In 1917, French artist Marcel Duchamp shocked the public when he displayed “une pissotière en porcelaine” at New York gallery. Titled “Fountain,” the porcelain urinal challenged viewers on their conventional view of art. He took a common element of life, exhibited it in its full glory so that its original function faded under a new perspective—and created a new aesthetic concept for the urinal. Almost a century later, Duchamp’s “Fountain” was displayed at the Tate Modern, still eliciting the same awe.
“It’s just a brief walk from here in the fifth-floor men’s loo to Marcel Duchamp’s ‘Fountain,’ an object sealed in a plastic display case on a plinth that is nevertheless almost identical to the receptacle into which I’ve just pissed… As a visual form, it is bizarrely lovely, so white and incongruously ethereal, and as art it is… well, there’s a question already tripping me up. Is it art?” wrote The Guardian.
Gallery owner Albert Avellana posed the same challenge to his designer-friends. The difference between Duchamp’s and theirs is that the French artist espoused readymade objects, products of the industrial age, that could be elevated into art. He was arguably the first to come up with that idea.
On the other hand, architect Dan Lichauco, furniture designer Bernie Sason, interior designer Eric Paras, lamp designer Ricky David and fashion designer Jojie Lloren banked on the strength of Filipino artisanal work by transforming everyday objects or salvaged materials into something new.
In “Gamit: Function or Form,” Avellana challenged his friends to transform their materials, normally used for practical purposes, into works of fine art.
Lloren’s basic materials are tape measures and zippers. The title, “How Do You Measure Love,” is a visual pun on the number of tape measures used to cover the body form. The bodice, entirely made of crosswoven tape measures, is not wearable, according to Lloren, because there’s no opening.
The more wearable piece was a top made of zippers. Nonetheless, his pieces were a playful blurring of the boundary between fashion and art, making one aware of the artistic potential of utilitarian objects.
David opted to change people’s perceptions about lamps. In “Ilaw,” David’s floor lamp is made of old wood salvaged from a window sill of an ancestral home. Following the grooves of the old wood, metal strings extended from its base and nearly pierced the ceiling.
He explains that it is symbolic of the human being. “We are the wooden posts, surrounded by many influences. As the metal slots pass through the light, we can transform negative thoughts into positive ones.”
Another version of “Ilaw” features an inverted bamboo base from which a halogen light dangles. At first glance, it looks like a planter for the bamboo. David leaves it up to the viewer to decide if it’s upside-down or right-side up.
Playing with space
Lichauco’s art plays with space. His signature glass cube chair with leather and faux fur upholstery is surrounded by colorful rows of lava lamps and filled with upbeat music.
“How do you make everyday objects look different? It should be more experiential. You sit on this clear chair, facing the lava lamps, listen to the music and see how it contrasts the movement. The upbeat music plays against the visually soft experience of the lava lamps,” explains Lichauco.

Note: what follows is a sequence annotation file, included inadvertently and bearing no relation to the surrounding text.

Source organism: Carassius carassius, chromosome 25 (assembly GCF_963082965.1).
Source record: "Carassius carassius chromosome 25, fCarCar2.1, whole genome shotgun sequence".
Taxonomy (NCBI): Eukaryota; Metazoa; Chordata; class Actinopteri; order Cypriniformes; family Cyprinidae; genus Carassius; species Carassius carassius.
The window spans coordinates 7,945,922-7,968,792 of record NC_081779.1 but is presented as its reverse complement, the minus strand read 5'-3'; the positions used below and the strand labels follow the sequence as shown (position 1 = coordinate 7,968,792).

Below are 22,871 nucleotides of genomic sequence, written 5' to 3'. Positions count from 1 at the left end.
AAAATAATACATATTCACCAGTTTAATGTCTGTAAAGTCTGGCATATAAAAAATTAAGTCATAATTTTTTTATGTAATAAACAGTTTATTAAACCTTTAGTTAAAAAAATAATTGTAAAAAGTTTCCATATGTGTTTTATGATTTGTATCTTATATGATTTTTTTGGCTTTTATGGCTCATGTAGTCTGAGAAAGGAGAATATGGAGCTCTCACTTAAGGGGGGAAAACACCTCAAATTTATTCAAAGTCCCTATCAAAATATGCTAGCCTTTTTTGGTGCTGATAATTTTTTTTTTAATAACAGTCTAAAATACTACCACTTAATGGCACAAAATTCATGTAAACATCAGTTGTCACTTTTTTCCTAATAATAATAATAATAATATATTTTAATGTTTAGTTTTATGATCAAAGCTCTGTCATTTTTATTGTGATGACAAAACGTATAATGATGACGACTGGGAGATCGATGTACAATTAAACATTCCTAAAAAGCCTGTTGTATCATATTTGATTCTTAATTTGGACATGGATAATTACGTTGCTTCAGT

Ultimately, the frequent changing of music creates a complex and ever-evolving atmosphere. This gives people the chance to create their own experiences at home, based on his formula.
Bacolod-based Sason specializes in transforming soon-to-be-discarded wood and railroad tiles and reinventing them into new expressions. He addresses the concerns of sustainability by using old wood and employing traditional, energy-efficient furniture techniques. He favors using old railroad ties and making them into dividers.
Sason’s dividers are a reminder of the mobility of furniture and the human penchant for creating privacy in open spaces. His cubistic chair, made of ipil, is more of an accent piece in a living room than something you’d sit on.
Paras shows the sculptural possibilities of raw steel, marble and hardwood. In “Sa Kabila ng Salamin” (The Other Side of the Mirror), a mirror is given a different feeling with a series of rectangular metal strips on top of it. When you see your reflection, these rectangles frame various parts of your image. No distortions here, just another way of looking at things.
“Trono” is a skeletal chair with circles that, says Paras, can be as functional as a toilet seat (put bowl under it) or an artwork that flaunts the beauty of raw steel.
His prized pieces are a bench and a table of very thick solid hardwood. The 12-foot bench is highlighted by wooden wheels, while the table looks lighter with fine steel legs. The sheer volume of the wood pieces is a statement in itself. In a setup, the sculptural qualities of his furniture enhance the shapes of the everyday objects around them. Paras also uses a nontraditional material, marble, as a lighting fixture to complement the coolness of the raw steel frame.
In sum, “Gamit” seeks to change our perceptions of everyday objects we often take for granted. At the same time, these objects make art more comprehensible and accessible.
Avellana Gallery is at 2680 FB Harrison, Pasay City; tel. 8338357